Microsoft admits reading blogger’s Hotmail as part of leak investigation
Microsoft has defended what it calls the “extraordinary action” of conducting a “limited review” of a blogger’s Hotmail account as part of an investigation into a software leak.
The company admitted that it had read the unknown blogger’s email in order to identify an employee suspected of selling its intellectual property without permission.
In a court filing dated 17 March 2014, Microsoft alleges that an ex-employee, Alex Kibkalo, had transmitted trade secrets to an unnamed technology blogger residing in France.
Kibkalo is believed to have uploaded “pre-release software updates for Windows 8 RT and ARM devices, as well as the Microsoft Activation Server Software Development KIT (SDK)” to a device in Redmond, as well as his own personal Windows SkyDrive account.
The trail from French blogger to Kibkalo
Microsoft had been aware of the unnamed French blogger for some time, having noticed his penchant for posting pre-release screenshots and news to both his own websites and his Twitter account.
Trustworthy Computing Investigations (TWCI), an internal Microsoft division with responsibility for protecting the company from external threats, attempted to identify the blogger but had little success.
In fact, TCWI was not even sure whether the blogger was himself an employee of Microsoft, or an external party collecting information from an insider.
On 3 September 2012, however, a source asking for anonymity contacted Steven Sinofsky, former President of the Windows Division of Microsoft, saying they had been sent proprietary Microsoft code by the blogger.
The anonymous tipster also revealed to Microsoft how the blogger had made contact via a Hotmail email address. Microsoft was able to confirm its ownership of the code and subsequently gained permission from Microsoft’s Office of Legal Compliance (OLC) to access the blogger’s Hotmail account.
The ensuing investigation discovered an email from Kibkalo which, allegedly, confirms that he shared confidential Microsoft data, including six zip files of pre-release “hot fixes” for Windows 8 RT, despite the fact that the operating system had not even been released at that time.
Further investigation allegedly revealed that Kibkalo had also shared the Activation Server SDK, as well as instant messages with the blogger in which they had discussed how best to share data between themselves.
As for the motives behind this case, the 17 March 2014 court filing alleges that the blogger confessed to selling the company’s intellectual property:
During his interview, the blogger admitted to posting information on Twitter and his websites, knowingly obtaining confidential and proprietary Microsoft IP from Kibkalo, and selling Windows Server activation keys on eBay.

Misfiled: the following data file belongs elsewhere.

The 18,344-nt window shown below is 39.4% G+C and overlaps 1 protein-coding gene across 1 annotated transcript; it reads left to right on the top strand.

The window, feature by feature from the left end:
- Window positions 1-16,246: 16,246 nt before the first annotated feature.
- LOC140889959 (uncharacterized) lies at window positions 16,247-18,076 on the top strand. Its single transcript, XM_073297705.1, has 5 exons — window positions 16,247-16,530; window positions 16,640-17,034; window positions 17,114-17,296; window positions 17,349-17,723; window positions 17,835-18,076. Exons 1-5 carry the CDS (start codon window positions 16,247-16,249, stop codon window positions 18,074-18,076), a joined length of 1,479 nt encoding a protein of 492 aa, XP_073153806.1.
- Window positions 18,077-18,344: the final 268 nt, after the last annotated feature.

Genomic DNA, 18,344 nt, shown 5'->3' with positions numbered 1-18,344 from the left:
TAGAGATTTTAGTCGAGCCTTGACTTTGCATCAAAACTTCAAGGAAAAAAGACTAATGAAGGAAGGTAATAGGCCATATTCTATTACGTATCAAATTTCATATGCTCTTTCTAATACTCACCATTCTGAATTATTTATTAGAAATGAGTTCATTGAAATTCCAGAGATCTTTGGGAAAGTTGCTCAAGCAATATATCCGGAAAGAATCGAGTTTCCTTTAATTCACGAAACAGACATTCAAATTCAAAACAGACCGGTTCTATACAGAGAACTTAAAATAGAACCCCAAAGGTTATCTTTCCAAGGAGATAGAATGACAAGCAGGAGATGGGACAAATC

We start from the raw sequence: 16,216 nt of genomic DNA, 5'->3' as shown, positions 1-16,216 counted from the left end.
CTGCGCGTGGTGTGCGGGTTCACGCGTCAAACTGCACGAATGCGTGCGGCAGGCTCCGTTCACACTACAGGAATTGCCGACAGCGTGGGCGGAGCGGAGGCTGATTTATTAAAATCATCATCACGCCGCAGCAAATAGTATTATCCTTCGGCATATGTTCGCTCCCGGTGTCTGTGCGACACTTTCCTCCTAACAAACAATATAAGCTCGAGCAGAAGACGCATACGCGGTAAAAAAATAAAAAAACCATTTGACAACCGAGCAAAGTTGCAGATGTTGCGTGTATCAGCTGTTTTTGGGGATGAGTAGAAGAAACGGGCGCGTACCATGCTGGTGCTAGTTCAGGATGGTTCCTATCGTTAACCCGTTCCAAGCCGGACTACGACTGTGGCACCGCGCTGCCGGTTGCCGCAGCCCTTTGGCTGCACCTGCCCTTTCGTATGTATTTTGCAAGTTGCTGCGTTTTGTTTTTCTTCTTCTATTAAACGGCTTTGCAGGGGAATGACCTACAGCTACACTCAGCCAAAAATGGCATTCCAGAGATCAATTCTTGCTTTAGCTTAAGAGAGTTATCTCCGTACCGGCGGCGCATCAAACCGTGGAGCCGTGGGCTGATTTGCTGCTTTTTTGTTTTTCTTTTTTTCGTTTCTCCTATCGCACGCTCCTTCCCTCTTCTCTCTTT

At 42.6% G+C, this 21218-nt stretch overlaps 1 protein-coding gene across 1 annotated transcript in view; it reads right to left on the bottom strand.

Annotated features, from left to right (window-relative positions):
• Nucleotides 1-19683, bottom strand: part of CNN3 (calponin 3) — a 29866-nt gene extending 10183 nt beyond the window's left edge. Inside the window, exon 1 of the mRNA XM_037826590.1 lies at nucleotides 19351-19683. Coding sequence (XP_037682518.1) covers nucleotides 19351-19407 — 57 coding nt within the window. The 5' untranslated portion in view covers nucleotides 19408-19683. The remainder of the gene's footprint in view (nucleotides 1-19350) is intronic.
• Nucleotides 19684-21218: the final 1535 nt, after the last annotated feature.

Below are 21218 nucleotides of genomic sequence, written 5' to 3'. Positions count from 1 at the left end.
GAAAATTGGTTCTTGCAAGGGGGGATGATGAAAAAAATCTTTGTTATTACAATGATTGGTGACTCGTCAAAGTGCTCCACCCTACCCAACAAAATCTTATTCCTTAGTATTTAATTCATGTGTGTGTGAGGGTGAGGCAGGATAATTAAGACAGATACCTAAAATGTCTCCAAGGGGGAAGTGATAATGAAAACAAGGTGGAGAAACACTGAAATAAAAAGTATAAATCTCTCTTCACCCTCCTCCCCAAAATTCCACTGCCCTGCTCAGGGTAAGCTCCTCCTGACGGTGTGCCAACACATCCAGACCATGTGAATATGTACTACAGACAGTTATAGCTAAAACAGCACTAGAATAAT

The same document also says:
In 2012, Kibkalo received a poor performance review and threatened to resign if the review was not amended. Kibkalo was advised that the review would not be changed and that he needed to provide a formal resignation letter.
Kibkalo was interviewed by Microsoft TWCI over two days. He acknowledged leaking confidential and proprietary Microsoft information, products and product-related information to the blogger.
Kibkalo also allegedly admitted to communicating with the blogger 3 or 4 times a week for several months and confirmed that he leaked information via his SkyDrive account.
Despite what may end up being a successful legal outcome for Microsoft, the company has come under some flak due to the privacy implications of reading the content of messages sent via its Hotmail (now called Outlook.com) service.
The search itself was legal – Microsoft’s terms of service says that the company can access any information stored on any of its “Communication Services”, including email, forums and any other communication mediums:
Microsoft reserves the right to review materials posted to the Communication Services and to remove any materials in its sole discretion.
John Frank, Deputy General Counsel Vice President, Legal Corporate Affairs, Microsoft, confirmed that the company’s actions were within the law but suggested that lessons could be learned.
Frank said that Microsoft “understand[s] the concerns that people have” and added that the company would, in the future:
- not conduct a search of a customer’s email or any other service unless such an action would justify a court order
- rely on a legal team not connected to any investigation to ensure that any action taken would only occur in situations where a crime was suspected and a court order could realistically be obtained, and in conjunction with the support of an independent attorney with prior experience as a federal judge
- confine any searches solely to the investigation at hand, under supervision from legal counsel
- biannually publish data pertaining to how many customer accounts had been affected by searches, as well as the number of such incursions.
Article source: http://feedproxy.google.com/~r/nakedsecurity/~3/NOihzuGtM90/